At the entirely off-the-record conference, one high-tech U.S. CEO said we are defense spending ourselves into oblivion. Even today, as we exit one war, he said, “we are continuing to spend 4 percent to 5 percent of GNP on defense” and an immediate “12 percent to 14 percent cut is coming, or $62 billion to $72 billion.”

“But the Afghan war on its present course is costing the U.S. $50 billion a year,” said a retired general who served in Afghanistan, and “current projections show another $400 billion before all the troops come home, as they will do in Iraq next month.”

One brigade combat team runs $1 billion a month in Afghanistan.

“If the Afghans are to reject Taliban,” the general added, “we need an immensely compelling strategy worthy of the name. They have no interest in global feuds. But if they are to reject Taliban, we need a credible political choice. We don’t even own the night in most places. We are not addressing the cure, only the symptoms.”

Underlying the entire effort is a fear that when the last U.S. troops leave at the end of 2014, Congress will do what it did to the South Vietnamese army in 1975. Two years after the last U.S. soldier left Vietnam in March 1973, the United States shut down all further military assistance to Saigon — turning the country over to the communists.

America’s NATO allies are becoming less capable militarily. Only two — Turkey and the United Kingdom — are spending slightly more than 2 percent of GNP on defense.

As the European attendees pointed out in Washington, they have fallen below 2 percent and are alarmed when they see that U.S. Defense Secretary Leon Panetta and U.S. Secretary of State Hillary Clinton are refocusing U.S. attention on the Pacific region and different priorities.

Afghanistan and Iraq notwithstanding, the steady rise of China and the resources of India and Indonesia are driving the U.S. geopolitically from west to east.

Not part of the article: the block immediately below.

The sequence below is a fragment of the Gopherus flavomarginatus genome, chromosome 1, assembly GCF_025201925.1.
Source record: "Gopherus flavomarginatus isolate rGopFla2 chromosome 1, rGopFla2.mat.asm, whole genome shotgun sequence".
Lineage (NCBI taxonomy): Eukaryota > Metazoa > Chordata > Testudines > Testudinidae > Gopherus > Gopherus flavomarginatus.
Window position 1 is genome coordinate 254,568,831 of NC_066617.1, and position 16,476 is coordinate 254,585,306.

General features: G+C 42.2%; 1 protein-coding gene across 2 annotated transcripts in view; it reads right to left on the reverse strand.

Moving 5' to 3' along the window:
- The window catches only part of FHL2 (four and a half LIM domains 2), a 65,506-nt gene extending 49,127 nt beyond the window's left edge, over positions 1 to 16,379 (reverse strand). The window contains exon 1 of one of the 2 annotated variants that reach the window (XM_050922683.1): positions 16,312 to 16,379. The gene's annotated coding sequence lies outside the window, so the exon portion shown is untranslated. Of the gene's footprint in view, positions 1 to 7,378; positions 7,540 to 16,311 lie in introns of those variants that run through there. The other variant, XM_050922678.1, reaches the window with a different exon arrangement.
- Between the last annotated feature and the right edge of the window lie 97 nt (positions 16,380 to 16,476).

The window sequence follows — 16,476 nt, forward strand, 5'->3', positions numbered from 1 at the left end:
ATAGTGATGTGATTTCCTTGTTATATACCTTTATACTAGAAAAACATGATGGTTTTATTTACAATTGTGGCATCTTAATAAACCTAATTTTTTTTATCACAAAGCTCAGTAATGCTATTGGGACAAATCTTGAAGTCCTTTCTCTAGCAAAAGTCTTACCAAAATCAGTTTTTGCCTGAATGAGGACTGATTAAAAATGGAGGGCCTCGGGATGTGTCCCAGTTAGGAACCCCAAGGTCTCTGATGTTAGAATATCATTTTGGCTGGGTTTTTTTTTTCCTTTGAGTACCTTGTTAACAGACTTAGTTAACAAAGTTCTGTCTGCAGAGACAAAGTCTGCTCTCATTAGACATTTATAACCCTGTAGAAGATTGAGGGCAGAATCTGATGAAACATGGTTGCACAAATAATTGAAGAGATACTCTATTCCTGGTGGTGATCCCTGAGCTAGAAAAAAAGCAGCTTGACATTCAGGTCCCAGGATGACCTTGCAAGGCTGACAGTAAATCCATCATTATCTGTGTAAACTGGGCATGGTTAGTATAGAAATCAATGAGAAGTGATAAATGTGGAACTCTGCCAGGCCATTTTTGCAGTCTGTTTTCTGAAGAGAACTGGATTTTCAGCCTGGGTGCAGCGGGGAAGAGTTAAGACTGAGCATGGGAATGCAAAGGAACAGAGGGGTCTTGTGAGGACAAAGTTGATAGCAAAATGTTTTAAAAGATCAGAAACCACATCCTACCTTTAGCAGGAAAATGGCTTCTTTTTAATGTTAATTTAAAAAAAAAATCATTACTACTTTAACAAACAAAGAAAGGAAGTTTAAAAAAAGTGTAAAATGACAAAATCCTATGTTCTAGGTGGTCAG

Deployable ships — 284 — are at their lowest level since 1930. The drastic naval cutback is expected to level off at 200. U.S. President Ronald Reagan’s objective of a 600-ship U.S. Navy made it up to 535.

Aircraft carriers are expected to be trimmed from 11 to eight as drones and swarms of small suicide boats laden with explosives — not to mention crewless submarines now being tested — point to future vulnerabilities, at least in the Persian Gulf.

The cost is also prohibitive: $30 billion to build a carrier task force; $5 billion a year to maintain. Manpower costs are escalating and healthcare is expected to treble over the next 10 years.

As long as Iran continues its barely secret nuclear weapons quest, the U.S. 5th Fleet, with headquarters in the Persian Gulf, will need a carrier on station. It now has two in the region.

The debate in Washington and Jerusalem over whether to bomb some of Iran’s nuclear installations has powerful protagonists in both camps. The Israeli lobby in Washington favors U.S. strikes. Those opposing strikes argue the post-bombing retaliatory consequences would be disastrous. And these include three U.S. former CENTCOM commanders as well as three former Israeli intelligence chiefs who retired this year (Mossad, Shin Beth and the Israeli military).

Arnaud de Borchgrave, a member of the Atlantic Council, is editor-at-large at UPI and the Washington Times.  This column was syndicated by UPI.